Grasses aren't meant for cows alone

I AM not a botanist and being a Bengali with a particular inclination for non-vegetarian food, I almost shared the sentiment, "Grasses are meant for cows." But reading Grass Evolution and Domestication has been an interesting experience. Reading this book, one is made to realise that the "grass family" is a "magnificent resource" -- one that has far from been sufficiently explored.

Grasses are our most important plants, both for agriculture and sustaining fragile environments. Our daily lives involve activities in which the grass family (Poacae) has a multidimensional role. There are religious, economic, historical, political and various other facets of our intimate relationship to the family of grasses; from this common family, a number of species have been domesticated, including cereals, and -- in the order of edible dry matter -- wheat, rice, maize, barley, sorghum, oats, rye and the 16-odd millets.

Not only are these cereals consumed directly, a significant proportion of the so-called coarse grains are fed to livestock for high quality proteins in the form of milk, meat and eggs. Other than cereals, a number of other grasses have been domesticated: bamboos, which have almost innumerable uses, and sugarcane, perhaps the most important in terms of material value and socio-political impact. Several species of grass have been grown for their aromatic oils: lemon grass, citronella grass and vetiver.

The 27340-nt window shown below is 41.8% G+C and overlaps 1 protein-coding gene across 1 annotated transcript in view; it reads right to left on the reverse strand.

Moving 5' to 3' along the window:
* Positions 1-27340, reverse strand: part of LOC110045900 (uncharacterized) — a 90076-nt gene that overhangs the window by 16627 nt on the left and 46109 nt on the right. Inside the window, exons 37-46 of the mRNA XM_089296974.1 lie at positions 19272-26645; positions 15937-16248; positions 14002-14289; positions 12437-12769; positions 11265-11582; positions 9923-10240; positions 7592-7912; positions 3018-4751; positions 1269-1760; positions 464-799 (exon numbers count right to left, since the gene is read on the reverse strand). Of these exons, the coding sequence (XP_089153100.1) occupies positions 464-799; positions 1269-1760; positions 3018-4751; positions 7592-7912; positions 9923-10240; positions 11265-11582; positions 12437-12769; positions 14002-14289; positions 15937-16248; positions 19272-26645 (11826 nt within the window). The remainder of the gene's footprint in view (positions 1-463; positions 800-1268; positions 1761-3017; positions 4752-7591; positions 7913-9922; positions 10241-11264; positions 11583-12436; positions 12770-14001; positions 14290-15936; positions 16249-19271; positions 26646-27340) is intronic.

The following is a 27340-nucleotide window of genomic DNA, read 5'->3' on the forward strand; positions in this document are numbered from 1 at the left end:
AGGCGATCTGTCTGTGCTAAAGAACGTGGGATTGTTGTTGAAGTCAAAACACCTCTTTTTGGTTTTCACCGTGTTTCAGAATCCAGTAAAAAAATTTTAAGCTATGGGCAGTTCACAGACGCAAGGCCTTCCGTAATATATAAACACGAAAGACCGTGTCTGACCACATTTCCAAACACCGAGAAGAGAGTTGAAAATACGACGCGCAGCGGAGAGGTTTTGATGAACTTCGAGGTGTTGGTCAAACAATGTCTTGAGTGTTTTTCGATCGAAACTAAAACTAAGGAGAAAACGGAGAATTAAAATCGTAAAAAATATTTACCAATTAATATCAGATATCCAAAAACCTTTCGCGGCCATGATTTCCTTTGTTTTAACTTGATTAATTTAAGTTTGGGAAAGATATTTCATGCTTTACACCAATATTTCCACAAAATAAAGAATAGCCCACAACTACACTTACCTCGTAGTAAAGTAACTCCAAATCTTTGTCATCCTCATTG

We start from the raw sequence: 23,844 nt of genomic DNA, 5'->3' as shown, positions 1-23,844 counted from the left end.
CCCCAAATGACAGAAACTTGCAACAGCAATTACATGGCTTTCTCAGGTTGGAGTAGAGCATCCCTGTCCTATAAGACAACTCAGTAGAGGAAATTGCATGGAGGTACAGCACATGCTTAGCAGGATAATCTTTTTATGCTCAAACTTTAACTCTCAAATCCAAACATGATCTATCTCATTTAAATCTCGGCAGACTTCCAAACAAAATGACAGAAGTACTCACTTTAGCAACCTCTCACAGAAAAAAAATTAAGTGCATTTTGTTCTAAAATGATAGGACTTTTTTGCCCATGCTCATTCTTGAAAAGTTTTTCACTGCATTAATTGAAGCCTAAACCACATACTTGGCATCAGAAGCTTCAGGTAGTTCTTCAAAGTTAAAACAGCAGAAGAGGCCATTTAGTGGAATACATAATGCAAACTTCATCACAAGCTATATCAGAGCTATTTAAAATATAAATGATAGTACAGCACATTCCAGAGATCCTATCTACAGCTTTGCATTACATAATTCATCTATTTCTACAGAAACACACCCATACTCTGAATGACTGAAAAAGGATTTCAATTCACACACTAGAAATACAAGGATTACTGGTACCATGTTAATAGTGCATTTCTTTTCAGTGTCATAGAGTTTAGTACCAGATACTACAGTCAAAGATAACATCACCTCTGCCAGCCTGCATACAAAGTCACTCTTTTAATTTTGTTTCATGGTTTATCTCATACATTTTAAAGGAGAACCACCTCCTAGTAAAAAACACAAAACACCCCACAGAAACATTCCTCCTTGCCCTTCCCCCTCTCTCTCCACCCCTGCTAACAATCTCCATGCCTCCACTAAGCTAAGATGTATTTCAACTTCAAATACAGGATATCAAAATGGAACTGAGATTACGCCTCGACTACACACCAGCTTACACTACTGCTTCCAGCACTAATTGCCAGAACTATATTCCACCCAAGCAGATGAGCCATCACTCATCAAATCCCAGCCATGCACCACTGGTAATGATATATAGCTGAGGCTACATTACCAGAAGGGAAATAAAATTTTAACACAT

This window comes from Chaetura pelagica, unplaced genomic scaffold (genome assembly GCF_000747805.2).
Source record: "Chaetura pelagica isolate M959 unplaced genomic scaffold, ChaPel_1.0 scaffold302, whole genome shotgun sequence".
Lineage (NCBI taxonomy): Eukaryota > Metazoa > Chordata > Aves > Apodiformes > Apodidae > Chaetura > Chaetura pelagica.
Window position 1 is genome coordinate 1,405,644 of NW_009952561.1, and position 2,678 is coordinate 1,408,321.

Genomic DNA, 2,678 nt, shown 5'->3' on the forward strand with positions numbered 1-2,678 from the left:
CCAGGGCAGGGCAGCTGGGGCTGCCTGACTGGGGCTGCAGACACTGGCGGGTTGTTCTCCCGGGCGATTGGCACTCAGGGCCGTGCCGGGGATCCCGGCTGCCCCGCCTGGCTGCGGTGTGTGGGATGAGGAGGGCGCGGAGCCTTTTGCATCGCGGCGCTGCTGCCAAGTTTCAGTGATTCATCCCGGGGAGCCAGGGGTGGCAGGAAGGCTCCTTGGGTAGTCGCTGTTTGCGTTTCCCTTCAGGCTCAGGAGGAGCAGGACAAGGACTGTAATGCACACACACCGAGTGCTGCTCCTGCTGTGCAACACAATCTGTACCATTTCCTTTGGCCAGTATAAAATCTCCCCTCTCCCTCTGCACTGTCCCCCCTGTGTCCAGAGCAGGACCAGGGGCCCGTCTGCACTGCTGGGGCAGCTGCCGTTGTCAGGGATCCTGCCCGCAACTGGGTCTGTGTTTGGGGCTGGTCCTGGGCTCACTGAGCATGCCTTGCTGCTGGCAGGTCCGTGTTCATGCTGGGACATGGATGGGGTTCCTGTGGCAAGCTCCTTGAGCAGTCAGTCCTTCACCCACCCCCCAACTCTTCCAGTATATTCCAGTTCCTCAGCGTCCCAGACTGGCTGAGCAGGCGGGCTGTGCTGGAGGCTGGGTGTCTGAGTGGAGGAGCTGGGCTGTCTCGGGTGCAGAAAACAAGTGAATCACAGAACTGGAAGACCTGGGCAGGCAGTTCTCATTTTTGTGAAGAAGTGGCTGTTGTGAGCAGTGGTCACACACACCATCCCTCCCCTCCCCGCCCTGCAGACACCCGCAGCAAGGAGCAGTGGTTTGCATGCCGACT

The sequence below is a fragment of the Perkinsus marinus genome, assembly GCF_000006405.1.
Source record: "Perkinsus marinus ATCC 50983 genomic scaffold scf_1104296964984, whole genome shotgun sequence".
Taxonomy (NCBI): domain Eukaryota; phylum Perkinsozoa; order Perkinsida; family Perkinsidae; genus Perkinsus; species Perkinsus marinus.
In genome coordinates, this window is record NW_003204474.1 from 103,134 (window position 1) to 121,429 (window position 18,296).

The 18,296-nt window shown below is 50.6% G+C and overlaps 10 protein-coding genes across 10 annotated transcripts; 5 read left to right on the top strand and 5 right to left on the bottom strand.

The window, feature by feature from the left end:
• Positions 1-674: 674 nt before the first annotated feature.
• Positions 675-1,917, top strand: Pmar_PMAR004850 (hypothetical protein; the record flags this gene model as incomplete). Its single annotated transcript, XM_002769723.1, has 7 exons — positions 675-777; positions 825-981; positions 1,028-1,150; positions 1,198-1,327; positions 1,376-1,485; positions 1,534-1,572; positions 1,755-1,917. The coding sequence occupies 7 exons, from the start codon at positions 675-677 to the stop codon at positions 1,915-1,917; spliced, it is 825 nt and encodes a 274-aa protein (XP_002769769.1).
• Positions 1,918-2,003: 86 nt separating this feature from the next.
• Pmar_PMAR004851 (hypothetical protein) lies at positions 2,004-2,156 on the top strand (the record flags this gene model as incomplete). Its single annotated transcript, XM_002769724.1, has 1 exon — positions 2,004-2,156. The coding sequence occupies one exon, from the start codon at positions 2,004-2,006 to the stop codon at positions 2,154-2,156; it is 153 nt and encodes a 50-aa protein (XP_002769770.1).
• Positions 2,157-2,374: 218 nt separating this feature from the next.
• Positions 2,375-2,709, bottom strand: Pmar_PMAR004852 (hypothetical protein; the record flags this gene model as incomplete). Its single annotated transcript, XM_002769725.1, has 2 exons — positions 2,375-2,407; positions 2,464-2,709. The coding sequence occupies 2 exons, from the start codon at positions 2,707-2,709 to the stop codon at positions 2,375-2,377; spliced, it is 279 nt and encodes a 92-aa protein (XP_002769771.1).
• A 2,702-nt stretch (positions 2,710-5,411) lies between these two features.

The light of evolution
Vetiver has recently been vigorously promoted for the control of soil erosion and moisture conservation. And there is the saying: "Nothing in biology makes sense except in the light of evolution." Although the known fossil records of grasses is not extensive, it is generally believed that they originated in the Cretaceous period, about 66 million years ago, perhaps in the forests or in the forest-savanna ecotones. Fossil records suggest that the taxonomic diversity of grasses were well-established by the Miocene period.

Since there is a "full array of supragenetic taxa" in each of the continents, it has been suggested that the major groups split up before the continents drifted apart. The diversification of grasses and adaptive radiation probably coincided with global climatic shifts. Diversification is also associated with the co-evaluation of ungulates.

Compared to the origin and spread of grasses, domestication is a recent phenomenon, confined to the past 10,000 years and to relatively few species. But the choices made by the Neolithic farmer have proved to be remarkably durable. Without their achievements, the settled societies in which art and science flourished could have hardly done so. Agriculture probably arose because of the pressure of need.

As our requirement for food increases, agriculture draws intellectual resources; domestication is being viewed as not a one-shot event but as a continuous process. Traditional plant breeding has a record of which its practitioners are justly proud. How then do the newer techniques of biotechnology relate to it? Clearly, it is not a case of either/or.

The book explores this emerging synthesis. A collection of 11 papers, it is divided into 2 parts. Part I views grass taxonomy, the origin and diversification from an evolutionary angle, with particular reference to photosynthetic pathways, cytogenetics, self-incompatibility and inflorescence. Part II examines the domestication of grasses. Three important cereals -- wheat, maize and rice -- are considered model systems to explore interactions of plant breeding and molecular biology. This book is essentially meant for botanists; and it turns on its head the phrase, "...put out to grass".

Bhanusingha Ghosh is a freelance writer